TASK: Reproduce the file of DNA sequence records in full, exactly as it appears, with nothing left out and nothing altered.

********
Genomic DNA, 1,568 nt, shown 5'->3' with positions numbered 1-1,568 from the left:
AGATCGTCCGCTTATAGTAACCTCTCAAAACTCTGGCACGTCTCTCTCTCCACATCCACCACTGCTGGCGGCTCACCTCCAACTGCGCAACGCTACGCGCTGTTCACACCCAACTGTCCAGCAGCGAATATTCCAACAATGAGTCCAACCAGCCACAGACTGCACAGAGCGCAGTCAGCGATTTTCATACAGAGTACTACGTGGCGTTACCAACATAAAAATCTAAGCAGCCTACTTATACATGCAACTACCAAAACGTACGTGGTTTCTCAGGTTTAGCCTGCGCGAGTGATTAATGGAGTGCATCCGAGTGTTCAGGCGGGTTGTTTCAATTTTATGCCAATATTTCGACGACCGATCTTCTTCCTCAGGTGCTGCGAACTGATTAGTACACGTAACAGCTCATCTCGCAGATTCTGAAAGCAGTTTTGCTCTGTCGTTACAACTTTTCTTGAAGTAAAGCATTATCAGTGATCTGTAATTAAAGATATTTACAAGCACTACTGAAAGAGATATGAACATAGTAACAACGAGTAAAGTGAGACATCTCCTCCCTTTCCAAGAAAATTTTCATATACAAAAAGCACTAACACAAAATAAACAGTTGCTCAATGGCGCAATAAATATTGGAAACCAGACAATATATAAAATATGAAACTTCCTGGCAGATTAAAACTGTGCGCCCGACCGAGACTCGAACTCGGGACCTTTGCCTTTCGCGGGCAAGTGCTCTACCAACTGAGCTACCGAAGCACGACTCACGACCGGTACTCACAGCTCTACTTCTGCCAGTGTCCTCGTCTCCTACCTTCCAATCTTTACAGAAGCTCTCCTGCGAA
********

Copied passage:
Genomic DNA, 1,568 nt, shown 5'->3' with positions numbered 1-1,568 from the left:
AGATCGTCCGCTTATAGTAACCTCTCAAAACTCTGGCACGTCTCTCTCTCCACATCCACCACTGCTGGCGGCTCACCTCCAACTGCGCAACGCTACGCGCTGTTCACACCCAACTGTCCAGCAGCGAATATTCCAACAATGAGTCCAACCAGCCACAGACTGCACAGAGCGCAGTCAGCGATTTTCATACAGAGTACTACGTGGCGTTACCAACATAAAAATCTAAGCAGCCTACTTATACATGCAACTACCAAAACGTACGTGGTTTCTCAGGTTTAGCCTGCGCGAGTGATTAATGGAGTGCATCCGAGTGTTCAGGCGGGTTGTTTCAATTTTATGCCAATATTTCGACGACCGATCTTCTTCCTCAGGTGCTGCGAACTGATTAGTACACGTAACAGCTCATCTCGCAGATTCTGAAAGCAGTTTTGCTCTGTCGTTACAACTTTTCTTGAAGTAAAGCATTATCAGTGATCTGTAATTAAAGATATTTACAAGCACTACTGAAAGAGATATGAACATAGTAACAACGAGTAAAGTGAGACATCTCCTCCCTTTCCAAGAAAATTTTCATATACAAAAAGCACTAACACAAAATAAACAGTTGCTCAATGGCGCAATAAATATTGGAAACCAGACAATATATAAAATATGAAACTTCCTGGCAGATTAAAACTGTGCGCCCGACCGAGACTCGAACTCGGGACCTTTGCCTTTCGCGGGCAAGTGCTCTACCAACTGAGCTACCGAAGCACGACTCACGACCGGTACTCACAGCTCTACTTCTGCCAGTGTCCTCGTCTCCTACCTTCCAATCTTTACAGAAGCTCTCCTGCGAA